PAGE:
Source: Historic England

Reasons for Scheduling

The former First World War National Filling Factory, Barnbow, is scheduled for the following principal reasons:

* Period: as the country’s first National Filling Factory, a milestone of the First World War and the country’s engagement in ‘Total War’ with the large scale employment of women in dangerous work;

* Survival: the extensive buried and upstanding remains of the factory represents nearly its complete layout, Barnbow being the most complete surviving First World War filling factory nationally;

* Potential and Documentation: the archaeological remains, combined with extensive contemporary documentation, provides considerable potential for future research, public display and understanding;

* Social history: with its almost entirely female workforce, Barnbow played a significant role in the changing status of female workers and contributed to women winning the eventual right to vote;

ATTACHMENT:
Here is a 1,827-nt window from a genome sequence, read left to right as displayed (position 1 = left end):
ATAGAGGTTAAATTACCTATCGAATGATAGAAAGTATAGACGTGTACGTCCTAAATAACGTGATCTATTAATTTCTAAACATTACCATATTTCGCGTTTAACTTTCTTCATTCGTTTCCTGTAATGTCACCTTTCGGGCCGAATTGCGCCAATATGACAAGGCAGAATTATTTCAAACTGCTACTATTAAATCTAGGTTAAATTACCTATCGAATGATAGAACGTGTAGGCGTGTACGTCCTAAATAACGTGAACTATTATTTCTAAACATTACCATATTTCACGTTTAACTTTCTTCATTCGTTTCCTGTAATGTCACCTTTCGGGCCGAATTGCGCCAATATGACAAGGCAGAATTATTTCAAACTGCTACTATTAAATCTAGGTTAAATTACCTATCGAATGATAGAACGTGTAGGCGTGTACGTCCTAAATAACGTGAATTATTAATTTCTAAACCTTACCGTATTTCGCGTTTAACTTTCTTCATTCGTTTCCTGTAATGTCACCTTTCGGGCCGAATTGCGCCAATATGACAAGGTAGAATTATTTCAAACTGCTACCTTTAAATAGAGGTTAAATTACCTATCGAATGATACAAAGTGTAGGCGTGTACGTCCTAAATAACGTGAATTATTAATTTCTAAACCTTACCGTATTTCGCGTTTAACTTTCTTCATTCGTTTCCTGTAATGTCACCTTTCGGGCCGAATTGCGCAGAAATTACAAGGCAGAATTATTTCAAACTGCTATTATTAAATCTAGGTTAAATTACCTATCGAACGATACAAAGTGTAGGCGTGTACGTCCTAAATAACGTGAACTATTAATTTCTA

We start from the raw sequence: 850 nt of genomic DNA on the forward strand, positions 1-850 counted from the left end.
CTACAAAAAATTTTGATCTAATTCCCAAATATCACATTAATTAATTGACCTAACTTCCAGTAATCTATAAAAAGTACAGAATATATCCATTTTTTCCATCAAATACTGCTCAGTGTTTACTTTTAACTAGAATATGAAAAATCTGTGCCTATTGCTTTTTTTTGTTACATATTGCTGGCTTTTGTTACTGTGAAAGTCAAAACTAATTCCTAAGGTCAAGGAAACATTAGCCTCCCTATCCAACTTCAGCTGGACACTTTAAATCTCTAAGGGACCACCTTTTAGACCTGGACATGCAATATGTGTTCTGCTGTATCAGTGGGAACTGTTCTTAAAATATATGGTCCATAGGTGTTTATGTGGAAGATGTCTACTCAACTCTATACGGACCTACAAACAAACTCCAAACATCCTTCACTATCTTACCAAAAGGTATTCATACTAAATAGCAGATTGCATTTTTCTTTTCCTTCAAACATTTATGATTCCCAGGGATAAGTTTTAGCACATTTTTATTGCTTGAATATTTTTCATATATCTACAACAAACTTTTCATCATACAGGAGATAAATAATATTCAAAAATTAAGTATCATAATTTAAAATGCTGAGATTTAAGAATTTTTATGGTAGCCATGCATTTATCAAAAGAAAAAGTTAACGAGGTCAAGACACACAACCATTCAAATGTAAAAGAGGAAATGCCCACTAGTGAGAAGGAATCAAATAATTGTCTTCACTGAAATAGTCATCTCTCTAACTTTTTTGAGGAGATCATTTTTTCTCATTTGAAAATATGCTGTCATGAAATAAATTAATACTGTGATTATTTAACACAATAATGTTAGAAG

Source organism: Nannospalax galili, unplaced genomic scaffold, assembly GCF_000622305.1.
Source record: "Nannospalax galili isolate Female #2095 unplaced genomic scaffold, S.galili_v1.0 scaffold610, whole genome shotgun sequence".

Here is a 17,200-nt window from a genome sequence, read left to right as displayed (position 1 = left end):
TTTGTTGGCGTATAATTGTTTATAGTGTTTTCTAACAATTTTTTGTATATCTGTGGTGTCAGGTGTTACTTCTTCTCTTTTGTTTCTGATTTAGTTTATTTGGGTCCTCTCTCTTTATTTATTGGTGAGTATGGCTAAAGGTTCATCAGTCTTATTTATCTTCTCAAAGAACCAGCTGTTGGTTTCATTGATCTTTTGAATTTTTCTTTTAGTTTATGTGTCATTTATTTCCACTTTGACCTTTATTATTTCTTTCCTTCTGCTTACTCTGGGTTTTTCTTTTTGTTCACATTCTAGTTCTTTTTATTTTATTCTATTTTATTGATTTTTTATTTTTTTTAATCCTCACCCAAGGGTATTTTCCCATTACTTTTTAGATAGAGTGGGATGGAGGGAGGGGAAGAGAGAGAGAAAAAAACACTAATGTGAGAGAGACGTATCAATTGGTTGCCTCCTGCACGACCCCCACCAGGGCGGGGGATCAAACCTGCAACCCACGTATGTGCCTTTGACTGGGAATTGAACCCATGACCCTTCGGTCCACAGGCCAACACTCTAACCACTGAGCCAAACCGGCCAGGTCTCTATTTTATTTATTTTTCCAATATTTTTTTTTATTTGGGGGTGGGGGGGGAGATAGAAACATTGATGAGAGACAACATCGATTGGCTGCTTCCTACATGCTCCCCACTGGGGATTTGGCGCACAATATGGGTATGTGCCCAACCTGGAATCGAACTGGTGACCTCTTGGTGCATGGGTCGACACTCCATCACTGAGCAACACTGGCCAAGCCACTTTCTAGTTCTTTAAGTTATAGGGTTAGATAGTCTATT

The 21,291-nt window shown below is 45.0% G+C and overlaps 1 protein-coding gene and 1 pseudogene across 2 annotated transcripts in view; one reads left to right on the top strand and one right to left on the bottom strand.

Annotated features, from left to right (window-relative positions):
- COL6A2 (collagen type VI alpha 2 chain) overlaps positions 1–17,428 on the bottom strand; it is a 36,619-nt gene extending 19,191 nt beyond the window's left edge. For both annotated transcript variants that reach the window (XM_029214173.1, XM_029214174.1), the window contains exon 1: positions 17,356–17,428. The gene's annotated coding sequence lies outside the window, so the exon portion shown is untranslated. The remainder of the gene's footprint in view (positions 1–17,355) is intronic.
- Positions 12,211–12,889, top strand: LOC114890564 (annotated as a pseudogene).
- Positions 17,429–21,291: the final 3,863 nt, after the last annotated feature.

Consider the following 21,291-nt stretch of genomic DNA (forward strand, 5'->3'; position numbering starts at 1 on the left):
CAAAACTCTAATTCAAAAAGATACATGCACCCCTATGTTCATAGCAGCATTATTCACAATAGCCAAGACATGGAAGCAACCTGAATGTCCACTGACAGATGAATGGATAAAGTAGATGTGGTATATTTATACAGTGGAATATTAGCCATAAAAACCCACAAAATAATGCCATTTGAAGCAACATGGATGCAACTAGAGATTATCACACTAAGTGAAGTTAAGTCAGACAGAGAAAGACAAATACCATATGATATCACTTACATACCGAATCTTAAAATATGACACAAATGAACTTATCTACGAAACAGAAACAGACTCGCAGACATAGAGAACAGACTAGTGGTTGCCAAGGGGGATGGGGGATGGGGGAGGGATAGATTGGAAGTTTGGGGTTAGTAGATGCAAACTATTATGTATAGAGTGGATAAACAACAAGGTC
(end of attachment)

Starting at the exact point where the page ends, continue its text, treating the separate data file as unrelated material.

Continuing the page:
* Commemoration: as the site of the country’s first major loss of female civilian lives during the First World War.

Source: Historic England


Books and journals
Anon, , History of the Ministry of Munitions, Vol X, The Supply of Munitions, Part V, Gun Ammunition: Filling and Completing, (1921), 15 - 43
Cocroft, W, Dangerous Energy The Archaeology of Gunpowder and Military Explosives Manufacture, (2000), 176 - 178
Gummer, R.H. (Author), The Story of Barnbow, (1919)
Barnbow Factory Memorial Cross Gates, accessed 4th March 2016 from